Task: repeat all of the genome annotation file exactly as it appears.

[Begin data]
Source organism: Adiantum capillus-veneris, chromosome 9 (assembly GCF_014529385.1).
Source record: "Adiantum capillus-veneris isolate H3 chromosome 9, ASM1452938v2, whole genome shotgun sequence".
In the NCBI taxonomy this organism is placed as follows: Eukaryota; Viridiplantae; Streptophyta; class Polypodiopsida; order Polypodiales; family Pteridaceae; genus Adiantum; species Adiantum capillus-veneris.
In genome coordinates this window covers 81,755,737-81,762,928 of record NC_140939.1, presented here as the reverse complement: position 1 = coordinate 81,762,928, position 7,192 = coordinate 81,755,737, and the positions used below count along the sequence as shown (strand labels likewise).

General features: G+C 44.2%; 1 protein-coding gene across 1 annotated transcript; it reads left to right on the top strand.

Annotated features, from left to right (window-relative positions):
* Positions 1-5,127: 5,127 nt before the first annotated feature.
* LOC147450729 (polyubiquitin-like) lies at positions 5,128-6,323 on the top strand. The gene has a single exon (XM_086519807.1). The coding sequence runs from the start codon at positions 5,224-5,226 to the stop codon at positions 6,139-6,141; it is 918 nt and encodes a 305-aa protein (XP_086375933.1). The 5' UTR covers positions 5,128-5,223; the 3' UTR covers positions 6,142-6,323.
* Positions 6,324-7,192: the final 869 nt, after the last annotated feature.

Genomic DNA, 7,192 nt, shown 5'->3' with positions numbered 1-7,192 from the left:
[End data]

Source organism: Adiantum capillus-veneris, chromosome 9 (assembly GCF_014529385.1).
Source record: "Adiantum capillus-veneris isolate H3 chromosome 9, ASM1452938v2, whole genome shotgun sequence".
In the NCBI taxonomy this organism is placed as follows: Eukaryota; Viridiplantae; Streptophyta; class Polypodiopsida; order Polypodiales; family Pteridaceae; genus Adiantum; species Adiantum capillus-veneris.
In genome coordinates this window covers 81,755,737-81,762,928 of record NC_140939.1, presented here as the reverse complement: position 1 = coordinate 81,762,928, position 7,192 = coordinate 81,755,737, and the positions used below count along the sequence as shown (strand labels likewise).

General features: G+C 44.2%; 1 protein-coding gene across 1 annotated transcript; it reads left to right on the top strand.

Annotated features, from left to right (window-relative positions):
* Positions 1-5,127: 5,127 nt before the first annotated feature.
* LOC147450729 (polyubiquitin-like) lies at positions 5,128-6,323 on the top strand. The gene has a single exon (XM_086519807.1). The coding sequence runs from the start codon at positions 5,224-5,226 to the stop codon at positions 6,139-6,141; it is 918 nt and encodes a 305-aa protein (XP_086375933.1). The 5' UTR covers positions 5,128-5,223; the 3' UTR covers positions 6,142-6,323.
* Positions 6,324-7,192: the final 869 nt, after the last annotated feature.

Genomic DNA, 7,192 nt, shown 5'->3' with positions numbered 1-7,192 from the left: